Fraud Charges Against Sports Company Linked with Accounting Firm’s ‘Clean Audit’
The US member firm of global accounting firm KPMG has been implicated in fraud charges against a sports company owned by Tom Hicks for keeping mum on the company’s gloomy financial position before going bust in 2009.
New York-based GSP Finance said in a lawsuit filed in US court that the accounting firm abetted the Hicks Sports Group’s (HSG) failure to disclose to creditors its ailing finances.
“KPMG’s fraud inflicted significant losses on GPS and the lenders. Had KPMG LLP exercised professional due care, its March 31, 2008 independent auditor’s report would have disclosed both Hicks Sports’ inability to continue as a going concern and its breach of the Debt Covenant,” the suit said.
Hicks owns the American sports group, which holds the Dallas Stars hockey team and Texas Rangers baseball team. The sports company defaulted on a $540 million credit in 2009.
HSG suffered major losses shortly before Hicks acquired the Liverpool FC in 2007. According to GSP, the sports company lost $113 million in 2002, $67.8 million the year after, and $95 million in 2004.
GSP said it could have recovered the $67 million borrowed by HSG if only the accounting firm did raise concerns about HSG’s inadequate cash to sustain interest payments and debts.
The suit added that the lenders could have claimed full loan repayment had KPMG LLP not given HSG a clean audit. This would then result in a default of credit agreement between the sports company and creditors ahead of time.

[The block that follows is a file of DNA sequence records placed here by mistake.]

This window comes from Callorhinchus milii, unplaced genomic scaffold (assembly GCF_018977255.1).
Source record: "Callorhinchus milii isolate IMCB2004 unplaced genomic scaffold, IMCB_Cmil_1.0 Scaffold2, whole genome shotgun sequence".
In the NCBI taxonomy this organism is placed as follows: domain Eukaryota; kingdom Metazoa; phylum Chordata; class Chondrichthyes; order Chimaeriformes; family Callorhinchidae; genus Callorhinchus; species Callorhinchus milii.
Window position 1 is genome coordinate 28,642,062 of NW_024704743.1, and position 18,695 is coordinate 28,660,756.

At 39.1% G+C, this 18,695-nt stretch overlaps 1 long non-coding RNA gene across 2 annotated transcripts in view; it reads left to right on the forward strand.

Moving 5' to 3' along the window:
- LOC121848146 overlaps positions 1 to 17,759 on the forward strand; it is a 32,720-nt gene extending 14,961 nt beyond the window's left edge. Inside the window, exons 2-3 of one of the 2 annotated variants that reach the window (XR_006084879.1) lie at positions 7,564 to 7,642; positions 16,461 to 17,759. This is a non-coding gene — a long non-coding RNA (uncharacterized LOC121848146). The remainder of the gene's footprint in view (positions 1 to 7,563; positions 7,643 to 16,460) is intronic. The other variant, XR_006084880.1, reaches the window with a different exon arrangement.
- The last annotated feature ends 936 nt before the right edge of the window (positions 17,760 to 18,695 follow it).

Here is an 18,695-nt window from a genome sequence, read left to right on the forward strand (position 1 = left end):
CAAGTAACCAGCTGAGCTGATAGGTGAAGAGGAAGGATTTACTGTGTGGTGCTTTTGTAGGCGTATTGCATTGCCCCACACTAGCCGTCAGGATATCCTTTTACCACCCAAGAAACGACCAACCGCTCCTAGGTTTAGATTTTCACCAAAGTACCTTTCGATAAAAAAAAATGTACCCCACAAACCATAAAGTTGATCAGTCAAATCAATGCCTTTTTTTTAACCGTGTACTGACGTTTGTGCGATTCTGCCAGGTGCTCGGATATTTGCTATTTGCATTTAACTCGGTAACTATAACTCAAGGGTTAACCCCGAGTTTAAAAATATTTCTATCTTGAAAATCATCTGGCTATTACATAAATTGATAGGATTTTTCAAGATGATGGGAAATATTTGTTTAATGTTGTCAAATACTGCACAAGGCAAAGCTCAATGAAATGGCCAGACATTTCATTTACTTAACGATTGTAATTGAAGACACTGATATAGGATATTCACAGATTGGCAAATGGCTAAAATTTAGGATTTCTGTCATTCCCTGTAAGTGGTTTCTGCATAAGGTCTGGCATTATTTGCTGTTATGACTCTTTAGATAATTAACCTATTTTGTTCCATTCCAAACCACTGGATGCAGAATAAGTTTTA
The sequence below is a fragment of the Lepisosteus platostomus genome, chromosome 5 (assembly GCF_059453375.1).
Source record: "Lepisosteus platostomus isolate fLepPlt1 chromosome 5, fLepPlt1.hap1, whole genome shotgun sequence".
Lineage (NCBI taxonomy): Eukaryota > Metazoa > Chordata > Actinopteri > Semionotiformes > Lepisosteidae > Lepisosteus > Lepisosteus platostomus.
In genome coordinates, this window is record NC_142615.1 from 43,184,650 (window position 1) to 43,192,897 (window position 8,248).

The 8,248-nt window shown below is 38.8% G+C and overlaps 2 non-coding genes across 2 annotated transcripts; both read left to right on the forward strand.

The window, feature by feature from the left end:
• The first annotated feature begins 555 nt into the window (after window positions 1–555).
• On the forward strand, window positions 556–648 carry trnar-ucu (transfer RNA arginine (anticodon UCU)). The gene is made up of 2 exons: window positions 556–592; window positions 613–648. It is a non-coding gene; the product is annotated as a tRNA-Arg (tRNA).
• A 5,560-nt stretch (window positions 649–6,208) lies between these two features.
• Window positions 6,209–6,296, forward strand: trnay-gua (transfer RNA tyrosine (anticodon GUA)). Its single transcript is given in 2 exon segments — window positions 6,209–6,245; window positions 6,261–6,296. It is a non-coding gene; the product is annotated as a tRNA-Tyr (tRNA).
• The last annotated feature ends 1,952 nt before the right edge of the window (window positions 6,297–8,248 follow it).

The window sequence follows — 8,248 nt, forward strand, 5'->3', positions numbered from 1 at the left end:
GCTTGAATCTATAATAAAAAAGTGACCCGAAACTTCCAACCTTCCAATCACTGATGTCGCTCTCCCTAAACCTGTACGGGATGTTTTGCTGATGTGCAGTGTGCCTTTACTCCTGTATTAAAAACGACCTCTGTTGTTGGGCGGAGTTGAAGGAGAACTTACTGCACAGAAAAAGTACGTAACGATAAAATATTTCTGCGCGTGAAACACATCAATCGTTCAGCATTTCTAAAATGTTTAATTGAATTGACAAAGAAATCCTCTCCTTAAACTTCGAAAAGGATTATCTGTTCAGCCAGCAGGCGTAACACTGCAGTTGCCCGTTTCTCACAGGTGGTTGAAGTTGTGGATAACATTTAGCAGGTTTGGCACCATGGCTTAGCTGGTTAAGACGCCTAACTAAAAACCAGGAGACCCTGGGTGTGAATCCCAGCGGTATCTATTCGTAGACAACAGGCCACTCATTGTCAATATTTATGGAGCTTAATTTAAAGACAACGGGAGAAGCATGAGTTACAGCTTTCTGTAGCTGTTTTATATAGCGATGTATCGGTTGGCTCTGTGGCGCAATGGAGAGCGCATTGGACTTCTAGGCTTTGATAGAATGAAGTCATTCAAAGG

Although HSG paid the loans under the agreement before March 2009 ended, the sports company’s loan covenants were already in default in 2008, which KPMG failed to address, GSP claimed.
According to the finance company, the accounting firm raised no question in its March 2008 audit about HSG’s inability to meet loan agreements after it had exceeded the $600 million credit agreement.
GSP said that HSG “added more than $100 million in liabilities to its balance sheet, attempted to affect a sale of the Texas Rangers that would have diverted millions away from the lenders.”
The sports company had also timed its default on March 2009 to keep control of its assets, disabling lenders to “accelerate and foreclose on the amounts owed at a time when the capital markets were deteriorating.”
According to the lawsuit, proceeds of the loan covenant were used by HSG to restructure its debt and finance its ailing subsidiaries. But even the proceeds failed to save the sports company from losing tens of millions of dollars a year.
HSG’s further attempt to sell the Rangers was blocked by creditors, but to no avail after the sports company filed Chapter 11 (bankruptcy protection) and then finally sold the team.
GSP, which is owed $300 million, seeks full compensation and punitive damages.
Meanwhile, the suit charges the accounting firm with abetting fraud, negligent misrepresentation, and civil conspiracy.